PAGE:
50 Shades of Hi-Vis – the Evolution of High Visibility Bicycles, Clothing & Accessories

There was a time when cyclists had three clothing choices when it came to staying visible at night: reflective trouser clips; reflective Sam Brown sash belt; or both worn at the same time. Nowadays, though, garment manufacturers build hi-vis and reflective details into almost every one of their products, with only replica pro team jerseys tending to go without. So here we look at some of the clever ways bicycle manufacturers & cycle clothing designers are keeping riders bright at night.

Flouro block colours

There’s still nothing more effective in most daylight riding conditions than hi-vis block colours. These simple but effective designs help attract other road or trail users’ attention and make the rider stand out against a typical urban or natural background. As well as being lightweight, waterproof and windproof, the FWE Kennington Stashable jacket is an effective hi-vis yellow. Meanwhile, Altura’s offering of jackets – and above all the Night Vision range – comes in a variety of bright flouro colours, such as blue, red, yellow, pink and grey.

Integrated lighting technology

Possibly the first move cycling manufacturers took to increase visibility beyond simply producing brightly coloured and reflective garments was to include integrated lighting technology. Companies such as Proviz led the way with electroluminescent panels built into their products, meaning riders aren’t reliant on external sources of light to be seen. These garments remain hugely popular, with Altura’s Night Vision Thunderstorm jacket featuring highly visible colour reflective technology over the shoulders, upper arm fabric and lower back.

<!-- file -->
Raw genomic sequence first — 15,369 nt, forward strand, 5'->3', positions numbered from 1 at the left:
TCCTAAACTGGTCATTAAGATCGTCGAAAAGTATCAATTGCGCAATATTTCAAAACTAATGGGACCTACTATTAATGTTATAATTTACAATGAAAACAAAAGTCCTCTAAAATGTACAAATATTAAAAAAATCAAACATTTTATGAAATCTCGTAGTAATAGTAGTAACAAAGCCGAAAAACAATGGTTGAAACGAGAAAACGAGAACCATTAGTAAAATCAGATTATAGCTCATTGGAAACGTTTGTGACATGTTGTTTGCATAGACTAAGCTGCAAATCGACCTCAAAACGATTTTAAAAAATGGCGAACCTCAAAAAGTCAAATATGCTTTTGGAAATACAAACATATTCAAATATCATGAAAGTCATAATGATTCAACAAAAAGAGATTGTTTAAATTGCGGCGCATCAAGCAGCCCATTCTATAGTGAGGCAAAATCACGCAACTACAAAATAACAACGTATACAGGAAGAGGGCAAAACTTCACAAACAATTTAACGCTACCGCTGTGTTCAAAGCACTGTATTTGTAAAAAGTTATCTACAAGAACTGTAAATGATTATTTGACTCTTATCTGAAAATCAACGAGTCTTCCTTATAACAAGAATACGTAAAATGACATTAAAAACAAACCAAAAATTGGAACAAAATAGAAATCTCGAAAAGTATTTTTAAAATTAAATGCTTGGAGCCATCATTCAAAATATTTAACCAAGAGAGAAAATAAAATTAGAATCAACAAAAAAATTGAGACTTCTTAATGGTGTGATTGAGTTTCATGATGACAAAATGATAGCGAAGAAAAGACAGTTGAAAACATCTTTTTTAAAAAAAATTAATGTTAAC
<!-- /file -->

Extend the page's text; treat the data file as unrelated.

The next stage in the development of hi-vis outerwear and an area where breakthrough developments are constantly appearing is with new, hi-tech ultra-reflective fabrics. Proviz’s Reflect360 range uses material impregnated with thousands of tiny glass beads to provide incredible total reflectivity. Similarly, Evans Cycles’ new FWE Kennington SFX jacket uses an innovative fully waterproof and breathable highly reflective stretch fabric which is also flourescent – exclusively developed in house – to provide all round visibility.

360-degree reflective taping

While new materials offer all-round reflectivity, other manufacturers have preferred to go down the less-is-more route with sections of 360-degree reflective taping. Endura Luminite garments feature 360-degree reflective safety chevrons to make the rider stand out at night. In much the same way, Altura’s Night Vision jacketrange uses it’s own NV360 ‘retroreflectivity’ technology to provide all-round nighttime visibility.

Subtle reflectivity

While hi-vis colours obviously get a rider noticed, not everyone wants to wear bright yellow. In recent years product manufacturers have been increasingly successful at incorporating subtle reflective details in otherwise reserved garment designs. The Gore C5 Shakedry 1985 Viz Jacket is a super lightweight jacket aimed at training in lower light conditions with coloured Gore-Tex active paneling and small reflective details to keep you seen.